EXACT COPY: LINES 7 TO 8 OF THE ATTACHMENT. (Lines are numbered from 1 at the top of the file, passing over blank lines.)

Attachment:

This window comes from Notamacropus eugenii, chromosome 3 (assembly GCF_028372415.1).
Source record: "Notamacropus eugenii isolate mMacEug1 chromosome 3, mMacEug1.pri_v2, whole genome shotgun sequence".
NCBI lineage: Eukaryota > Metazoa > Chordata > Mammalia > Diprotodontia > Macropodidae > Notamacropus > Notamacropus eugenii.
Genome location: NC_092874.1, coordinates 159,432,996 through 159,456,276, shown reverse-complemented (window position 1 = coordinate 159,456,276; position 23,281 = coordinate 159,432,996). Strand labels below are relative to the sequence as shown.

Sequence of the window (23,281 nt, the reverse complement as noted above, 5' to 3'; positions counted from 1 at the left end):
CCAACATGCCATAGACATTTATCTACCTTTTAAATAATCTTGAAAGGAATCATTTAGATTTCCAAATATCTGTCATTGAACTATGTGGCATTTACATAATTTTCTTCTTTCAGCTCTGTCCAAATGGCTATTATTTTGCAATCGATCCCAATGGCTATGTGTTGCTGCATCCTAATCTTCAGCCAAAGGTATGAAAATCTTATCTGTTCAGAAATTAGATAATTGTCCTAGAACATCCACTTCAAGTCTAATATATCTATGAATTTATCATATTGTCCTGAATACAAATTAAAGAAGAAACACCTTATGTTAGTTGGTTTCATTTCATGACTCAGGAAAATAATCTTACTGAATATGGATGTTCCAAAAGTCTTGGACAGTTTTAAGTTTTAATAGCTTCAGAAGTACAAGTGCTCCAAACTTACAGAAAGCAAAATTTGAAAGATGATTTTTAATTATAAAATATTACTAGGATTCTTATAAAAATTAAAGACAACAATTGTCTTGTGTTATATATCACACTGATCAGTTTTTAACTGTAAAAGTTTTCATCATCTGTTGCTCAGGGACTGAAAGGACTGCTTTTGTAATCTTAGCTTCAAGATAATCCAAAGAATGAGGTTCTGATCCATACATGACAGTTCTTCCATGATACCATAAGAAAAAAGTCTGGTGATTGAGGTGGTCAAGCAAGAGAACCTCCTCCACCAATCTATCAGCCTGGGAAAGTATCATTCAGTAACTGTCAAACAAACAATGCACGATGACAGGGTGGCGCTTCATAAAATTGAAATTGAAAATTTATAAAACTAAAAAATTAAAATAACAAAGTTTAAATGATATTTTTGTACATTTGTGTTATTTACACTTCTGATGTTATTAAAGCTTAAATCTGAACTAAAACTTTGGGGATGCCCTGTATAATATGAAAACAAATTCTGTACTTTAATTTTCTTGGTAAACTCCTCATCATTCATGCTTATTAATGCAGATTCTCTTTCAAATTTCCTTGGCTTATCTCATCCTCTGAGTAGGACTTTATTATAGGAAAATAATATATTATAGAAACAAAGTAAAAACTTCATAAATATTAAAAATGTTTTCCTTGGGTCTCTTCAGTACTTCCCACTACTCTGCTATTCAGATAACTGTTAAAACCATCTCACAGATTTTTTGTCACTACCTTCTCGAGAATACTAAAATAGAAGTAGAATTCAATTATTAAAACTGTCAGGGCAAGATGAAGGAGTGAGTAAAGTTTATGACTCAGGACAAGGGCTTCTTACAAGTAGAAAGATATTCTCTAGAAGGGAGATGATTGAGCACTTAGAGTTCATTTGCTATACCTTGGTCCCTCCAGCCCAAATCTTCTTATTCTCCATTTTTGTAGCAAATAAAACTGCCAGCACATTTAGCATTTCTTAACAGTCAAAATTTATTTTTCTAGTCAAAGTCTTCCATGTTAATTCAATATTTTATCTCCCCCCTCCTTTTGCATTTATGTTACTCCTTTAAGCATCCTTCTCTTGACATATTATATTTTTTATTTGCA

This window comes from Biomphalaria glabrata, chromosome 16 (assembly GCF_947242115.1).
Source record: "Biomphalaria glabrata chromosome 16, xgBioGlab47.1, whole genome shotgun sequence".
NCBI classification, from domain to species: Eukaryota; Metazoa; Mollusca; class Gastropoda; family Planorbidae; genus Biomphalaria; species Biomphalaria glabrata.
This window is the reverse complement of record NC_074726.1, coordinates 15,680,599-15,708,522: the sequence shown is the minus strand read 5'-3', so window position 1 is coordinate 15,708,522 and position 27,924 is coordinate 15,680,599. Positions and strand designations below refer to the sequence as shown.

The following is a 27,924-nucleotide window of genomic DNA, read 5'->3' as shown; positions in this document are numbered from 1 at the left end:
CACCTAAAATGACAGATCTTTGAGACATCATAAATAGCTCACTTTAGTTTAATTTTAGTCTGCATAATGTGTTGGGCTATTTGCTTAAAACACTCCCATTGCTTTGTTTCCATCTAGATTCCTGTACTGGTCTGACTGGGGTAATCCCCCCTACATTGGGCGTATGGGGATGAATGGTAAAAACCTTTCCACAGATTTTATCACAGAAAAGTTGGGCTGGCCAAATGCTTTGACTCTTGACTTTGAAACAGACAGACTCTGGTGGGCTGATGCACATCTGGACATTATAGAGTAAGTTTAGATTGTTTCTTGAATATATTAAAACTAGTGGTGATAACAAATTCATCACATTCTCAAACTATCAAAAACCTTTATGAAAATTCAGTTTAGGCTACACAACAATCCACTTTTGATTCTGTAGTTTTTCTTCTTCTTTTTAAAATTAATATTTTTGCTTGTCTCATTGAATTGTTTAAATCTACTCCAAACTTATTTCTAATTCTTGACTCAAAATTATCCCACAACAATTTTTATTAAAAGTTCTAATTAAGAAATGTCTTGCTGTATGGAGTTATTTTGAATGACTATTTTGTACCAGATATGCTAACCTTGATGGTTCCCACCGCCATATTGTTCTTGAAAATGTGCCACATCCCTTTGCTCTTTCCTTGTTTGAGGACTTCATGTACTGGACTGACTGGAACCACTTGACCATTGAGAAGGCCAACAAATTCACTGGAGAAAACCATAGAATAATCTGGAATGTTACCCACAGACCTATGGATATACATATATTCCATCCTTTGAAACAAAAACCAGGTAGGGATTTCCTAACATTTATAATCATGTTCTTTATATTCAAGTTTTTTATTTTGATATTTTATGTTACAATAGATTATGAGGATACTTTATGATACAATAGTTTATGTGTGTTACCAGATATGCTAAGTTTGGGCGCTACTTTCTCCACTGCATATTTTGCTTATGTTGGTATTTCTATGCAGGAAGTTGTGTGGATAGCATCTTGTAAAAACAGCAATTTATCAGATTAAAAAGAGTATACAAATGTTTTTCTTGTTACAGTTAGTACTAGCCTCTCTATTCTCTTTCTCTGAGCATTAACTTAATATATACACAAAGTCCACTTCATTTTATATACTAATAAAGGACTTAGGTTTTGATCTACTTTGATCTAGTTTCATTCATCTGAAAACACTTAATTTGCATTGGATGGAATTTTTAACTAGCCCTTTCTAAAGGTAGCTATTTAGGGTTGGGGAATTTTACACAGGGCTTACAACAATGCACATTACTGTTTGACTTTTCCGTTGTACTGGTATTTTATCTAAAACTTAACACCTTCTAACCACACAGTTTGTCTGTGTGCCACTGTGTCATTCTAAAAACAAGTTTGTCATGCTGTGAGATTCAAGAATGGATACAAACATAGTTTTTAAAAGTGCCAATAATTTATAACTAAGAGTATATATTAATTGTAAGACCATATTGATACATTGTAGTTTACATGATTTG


This window comes from Biomphalaria glabrata, chromosome 16 (assembly GCF_947242115.1).
Source record: "Biomphalaria glabrata chromosome 16, xgBioGlab47.1, whole genome shotgun sequence".